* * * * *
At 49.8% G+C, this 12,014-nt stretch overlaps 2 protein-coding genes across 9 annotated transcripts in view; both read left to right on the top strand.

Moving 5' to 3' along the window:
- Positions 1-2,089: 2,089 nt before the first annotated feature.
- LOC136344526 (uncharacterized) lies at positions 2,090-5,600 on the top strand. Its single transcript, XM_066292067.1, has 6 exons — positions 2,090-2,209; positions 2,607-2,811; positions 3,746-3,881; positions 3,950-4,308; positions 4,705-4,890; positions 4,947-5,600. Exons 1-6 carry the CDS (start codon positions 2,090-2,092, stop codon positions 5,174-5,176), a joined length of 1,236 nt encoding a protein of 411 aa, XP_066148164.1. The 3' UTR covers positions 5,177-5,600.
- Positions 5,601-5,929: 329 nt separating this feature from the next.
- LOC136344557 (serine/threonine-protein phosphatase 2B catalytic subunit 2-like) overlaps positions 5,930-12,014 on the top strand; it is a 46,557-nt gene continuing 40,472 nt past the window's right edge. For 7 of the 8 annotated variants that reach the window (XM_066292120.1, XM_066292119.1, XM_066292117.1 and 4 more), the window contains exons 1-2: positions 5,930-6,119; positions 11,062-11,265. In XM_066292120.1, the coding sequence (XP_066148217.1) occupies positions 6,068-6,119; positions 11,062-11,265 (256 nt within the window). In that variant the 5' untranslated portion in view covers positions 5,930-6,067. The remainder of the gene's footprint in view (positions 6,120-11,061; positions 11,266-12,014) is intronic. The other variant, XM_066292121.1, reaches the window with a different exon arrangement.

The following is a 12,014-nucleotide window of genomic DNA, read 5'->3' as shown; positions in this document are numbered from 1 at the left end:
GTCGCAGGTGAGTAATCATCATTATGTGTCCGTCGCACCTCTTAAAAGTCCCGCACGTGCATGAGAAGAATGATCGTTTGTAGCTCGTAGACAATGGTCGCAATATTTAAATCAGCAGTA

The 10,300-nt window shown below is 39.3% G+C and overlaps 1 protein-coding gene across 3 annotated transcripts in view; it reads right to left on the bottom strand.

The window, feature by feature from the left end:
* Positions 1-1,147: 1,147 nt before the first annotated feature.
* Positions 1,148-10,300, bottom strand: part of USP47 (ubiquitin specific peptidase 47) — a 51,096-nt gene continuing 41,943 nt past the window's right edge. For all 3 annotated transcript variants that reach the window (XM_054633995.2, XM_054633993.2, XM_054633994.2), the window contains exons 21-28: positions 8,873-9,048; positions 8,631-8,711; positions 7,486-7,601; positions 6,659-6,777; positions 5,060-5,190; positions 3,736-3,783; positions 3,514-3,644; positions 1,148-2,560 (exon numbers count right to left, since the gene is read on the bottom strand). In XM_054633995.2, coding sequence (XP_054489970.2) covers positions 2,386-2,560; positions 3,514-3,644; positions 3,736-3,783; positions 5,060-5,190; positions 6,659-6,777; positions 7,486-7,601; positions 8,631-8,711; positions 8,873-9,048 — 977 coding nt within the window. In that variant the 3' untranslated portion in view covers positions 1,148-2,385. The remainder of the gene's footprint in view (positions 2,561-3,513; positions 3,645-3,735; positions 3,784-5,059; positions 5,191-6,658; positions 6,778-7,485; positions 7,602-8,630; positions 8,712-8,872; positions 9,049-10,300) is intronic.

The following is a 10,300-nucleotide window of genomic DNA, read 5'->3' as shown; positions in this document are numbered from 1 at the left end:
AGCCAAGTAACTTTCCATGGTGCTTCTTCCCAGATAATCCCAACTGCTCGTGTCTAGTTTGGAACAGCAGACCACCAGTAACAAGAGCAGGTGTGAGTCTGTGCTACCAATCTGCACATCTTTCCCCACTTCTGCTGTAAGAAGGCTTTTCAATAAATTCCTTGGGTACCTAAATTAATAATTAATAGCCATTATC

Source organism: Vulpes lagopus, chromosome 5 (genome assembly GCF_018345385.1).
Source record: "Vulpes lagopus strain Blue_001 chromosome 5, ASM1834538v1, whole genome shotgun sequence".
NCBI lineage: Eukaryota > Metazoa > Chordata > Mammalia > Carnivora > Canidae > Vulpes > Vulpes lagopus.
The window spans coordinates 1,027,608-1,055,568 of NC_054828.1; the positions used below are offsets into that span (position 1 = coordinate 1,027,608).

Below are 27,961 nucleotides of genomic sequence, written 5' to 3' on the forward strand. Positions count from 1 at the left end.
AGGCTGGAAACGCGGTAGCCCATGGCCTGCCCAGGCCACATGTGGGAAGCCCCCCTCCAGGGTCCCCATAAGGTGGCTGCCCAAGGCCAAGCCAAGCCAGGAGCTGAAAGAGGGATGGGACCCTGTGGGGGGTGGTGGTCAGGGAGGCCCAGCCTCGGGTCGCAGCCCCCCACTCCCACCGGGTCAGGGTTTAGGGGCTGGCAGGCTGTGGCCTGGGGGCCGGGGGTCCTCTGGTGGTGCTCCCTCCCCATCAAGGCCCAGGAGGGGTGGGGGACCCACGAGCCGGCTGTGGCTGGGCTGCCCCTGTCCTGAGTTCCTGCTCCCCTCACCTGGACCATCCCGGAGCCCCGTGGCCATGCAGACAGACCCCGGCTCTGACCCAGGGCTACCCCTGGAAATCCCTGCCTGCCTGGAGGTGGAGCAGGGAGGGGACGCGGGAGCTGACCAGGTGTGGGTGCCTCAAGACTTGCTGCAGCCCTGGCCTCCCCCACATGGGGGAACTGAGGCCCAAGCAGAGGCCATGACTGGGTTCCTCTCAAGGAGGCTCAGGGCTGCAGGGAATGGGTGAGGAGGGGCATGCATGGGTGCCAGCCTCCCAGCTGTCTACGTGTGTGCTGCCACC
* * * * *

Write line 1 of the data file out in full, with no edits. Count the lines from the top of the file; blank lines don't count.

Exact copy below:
At 49.8% G+C, this 12,014-nt stretch overlaps 2 protein-coding genes across 9 annotated transcripts in view; both read left to right on the top strand.